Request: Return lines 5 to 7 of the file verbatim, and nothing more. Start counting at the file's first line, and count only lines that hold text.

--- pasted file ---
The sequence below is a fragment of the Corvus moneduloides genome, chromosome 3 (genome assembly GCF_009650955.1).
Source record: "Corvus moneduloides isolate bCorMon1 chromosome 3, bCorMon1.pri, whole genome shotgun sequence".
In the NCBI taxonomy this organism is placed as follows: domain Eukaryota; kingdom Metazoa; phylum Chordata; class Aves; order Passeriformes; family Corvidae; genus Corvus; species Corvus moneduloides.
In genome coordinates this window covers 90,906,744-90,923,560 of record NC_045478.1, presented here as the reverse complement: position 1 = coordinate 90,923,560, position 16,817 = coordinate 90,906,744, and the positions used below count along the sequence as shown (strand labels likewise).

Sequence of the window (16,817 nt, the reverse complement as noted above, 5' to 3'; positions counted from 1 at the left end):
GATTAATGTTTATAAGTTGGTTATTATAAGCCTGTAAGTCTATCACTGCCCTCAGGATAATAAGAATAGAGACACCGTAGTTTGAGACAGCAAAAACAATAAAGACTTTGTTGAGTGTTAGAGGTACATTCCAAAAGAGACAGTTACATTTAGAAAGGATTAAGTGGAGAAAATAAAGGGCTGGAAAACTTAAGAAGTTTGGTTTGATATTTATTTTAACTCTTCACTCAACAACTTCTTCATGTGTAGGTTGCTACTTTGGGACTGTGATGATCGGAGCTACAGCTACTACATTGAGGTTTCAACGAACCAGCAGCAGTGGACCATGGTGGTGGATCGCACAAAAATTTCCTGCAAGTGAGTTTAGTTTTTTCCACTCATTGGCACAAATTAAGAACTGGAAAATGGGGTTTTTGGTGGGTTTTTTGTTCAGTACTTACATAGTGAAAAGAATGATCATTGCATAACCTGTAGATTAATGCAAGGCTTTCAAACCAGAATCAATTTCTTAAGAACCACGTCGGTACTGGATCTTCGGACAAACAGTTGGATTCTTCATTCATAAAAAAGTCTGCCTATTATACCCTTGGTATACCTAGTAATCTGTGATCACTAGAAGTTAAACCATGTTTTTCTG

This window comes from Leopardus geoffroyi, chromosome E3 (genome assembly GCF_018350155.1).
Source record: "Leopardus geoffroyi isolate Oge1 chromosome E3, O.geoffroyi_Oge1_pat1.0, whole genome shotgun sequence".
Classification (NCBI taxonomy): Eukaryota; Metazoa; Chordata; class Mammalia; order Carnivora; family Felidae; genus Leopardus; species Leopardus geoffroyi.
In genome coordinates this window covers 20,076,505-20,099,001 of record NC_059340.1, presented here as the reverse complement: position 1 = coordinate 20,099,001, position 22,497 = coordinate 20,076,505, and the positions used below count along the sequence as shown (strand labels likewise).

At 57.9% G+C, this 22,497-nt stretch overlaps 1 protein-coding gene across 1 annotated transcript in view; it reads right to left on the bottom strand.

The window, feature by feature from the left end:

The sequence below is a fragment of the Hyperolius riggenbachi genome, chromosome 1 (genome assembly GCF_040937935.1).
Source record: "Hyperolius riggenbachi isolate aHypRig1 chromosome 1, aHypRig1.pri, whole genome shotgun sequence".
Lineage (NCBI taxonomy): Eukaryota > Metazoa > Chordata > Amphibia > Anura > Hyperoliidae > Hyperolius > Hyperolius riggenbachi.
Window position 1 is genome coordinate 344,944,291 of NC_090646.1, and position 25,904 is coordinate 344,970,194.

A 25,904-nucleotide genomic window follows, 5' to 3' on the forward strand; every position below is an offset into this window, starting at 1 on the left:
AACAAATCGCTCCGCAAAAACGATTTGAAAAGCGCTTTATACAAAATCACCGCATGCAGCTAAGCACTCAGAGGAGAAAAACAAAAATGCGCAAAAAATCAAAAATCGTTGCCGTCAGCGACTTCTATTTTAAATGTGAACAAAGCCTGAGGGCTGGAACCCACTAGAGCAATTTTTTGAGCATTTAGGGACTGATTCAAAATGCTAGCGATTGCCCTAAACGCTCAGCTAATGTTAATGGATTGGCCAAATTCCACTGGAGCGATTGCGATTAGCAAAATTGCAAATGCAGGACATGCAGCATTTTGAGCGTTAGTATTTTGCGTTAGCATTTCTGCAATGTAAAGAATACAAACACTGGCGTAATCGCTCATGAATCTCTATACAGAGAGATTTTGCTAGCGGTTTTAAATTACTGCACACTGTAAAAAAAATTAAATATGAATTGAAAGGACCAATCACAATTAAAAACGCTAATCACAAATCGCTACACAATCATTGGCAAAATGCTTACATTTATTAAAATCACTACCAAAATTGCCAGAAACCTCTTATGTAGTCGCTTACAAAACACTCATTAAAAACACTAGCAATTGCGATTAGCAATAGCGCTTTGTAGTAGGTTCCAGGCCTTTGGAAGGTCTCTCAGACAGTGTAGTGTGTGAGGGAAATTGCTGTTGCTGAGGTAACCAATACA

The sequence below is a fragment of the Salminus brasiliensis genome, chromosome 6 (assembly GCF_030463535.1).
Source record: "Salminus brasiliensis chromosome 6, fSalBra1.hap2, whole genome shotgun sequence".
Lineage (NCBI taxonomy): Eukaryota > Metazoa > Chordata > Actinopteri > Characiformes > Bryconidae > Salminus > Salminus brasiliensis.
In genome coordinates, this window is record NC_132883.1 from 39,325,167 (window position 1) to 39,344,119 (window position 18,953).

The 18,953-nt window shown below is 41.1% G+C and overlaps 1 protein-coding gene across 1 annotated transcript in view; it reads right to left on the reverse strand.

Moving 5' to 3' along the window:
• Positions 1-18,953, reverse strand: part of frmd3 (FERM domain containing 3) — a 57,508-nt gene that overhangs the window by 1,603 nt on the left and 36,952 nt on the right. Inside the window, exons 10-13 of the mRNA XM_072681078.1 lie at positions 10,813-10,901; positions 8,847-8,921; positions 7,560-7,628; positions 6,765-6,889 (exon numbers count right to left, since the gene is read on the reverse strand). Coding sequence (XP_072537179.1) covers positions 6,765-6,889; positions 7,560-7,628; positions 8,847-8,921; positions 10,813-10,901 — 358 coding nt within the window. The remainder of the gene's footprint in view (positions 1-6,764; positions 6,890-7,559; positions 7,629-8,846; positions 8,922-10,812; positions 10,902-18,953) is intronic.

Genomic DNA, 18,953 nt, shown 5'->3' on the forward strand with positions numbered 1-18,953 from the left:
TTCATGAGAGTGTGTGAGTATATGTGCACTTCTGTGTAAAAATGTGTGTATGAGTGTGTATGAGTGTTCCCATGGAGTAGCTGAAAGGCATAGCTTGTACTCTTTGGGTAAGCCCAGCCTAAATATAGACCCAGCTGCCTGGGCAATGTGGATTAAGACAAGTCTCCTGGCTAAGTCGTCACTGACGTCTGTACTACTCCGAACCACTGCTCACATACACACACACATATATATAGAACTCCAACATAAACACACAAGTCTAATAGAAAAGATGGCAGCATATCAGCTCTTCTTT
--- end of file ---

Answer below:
Sequence of the window (16,817 nt, the reverse complement as noted above, 5' to 3'; positions counted from 1 at the left end):
GATTAATGTTTATAAGTTGGTTATTATAAGCCTGTAAGTCTATCACTGCCCTCAGGATAATAAGAATAGAGACACCGTAGTTTGAGACAGCAAAAACAATAAAGACTTTGTTGAGTGTTAGAGGTACATTCCAAAAGAGACAGTTACATTTAGAAAGGATTAAGTGGAGAAAATAAAGGGCTGGAAAACTTAAGAAGTTTGGTTTGATATTTATTTTAACTCTTCACTCAACAACTTCTTCATGTGTAGGTTGCTACTTTGGGACTGTGATGATCGGAGCTACAGCTACTACATTGAGGTTTCAACGAACCAGCAGCAGTGGACCATGGTGGTGGATCGCACAAAAATTTCCTGCAAGTGAGTTTAGTTTTTTCCACTCATTGGCACAAATTAAGAACTGGAAAATGGGGTTTTTGGTGGGTTTTTTGTTCAGTACTTACATAGTGAAAAGAATGATCATTGCATAACCTGTAGATTAATGCAAGGCTTTCAAACCAGAATCAATTTCTTAAGAACCACGTCGGTACTGGATCTTCGGACAAACAGTTGGATTCTTCATTCATAAAAAAGTCTGCCTATTATACCCTTGGTATACCTAGTAATCTGTGATCACTAGAAGTTAAACCATGTTTTTCTG

This window comes from Leopardus geoffroyi, chromosome E3 (genome assembly GCF_018350155.1).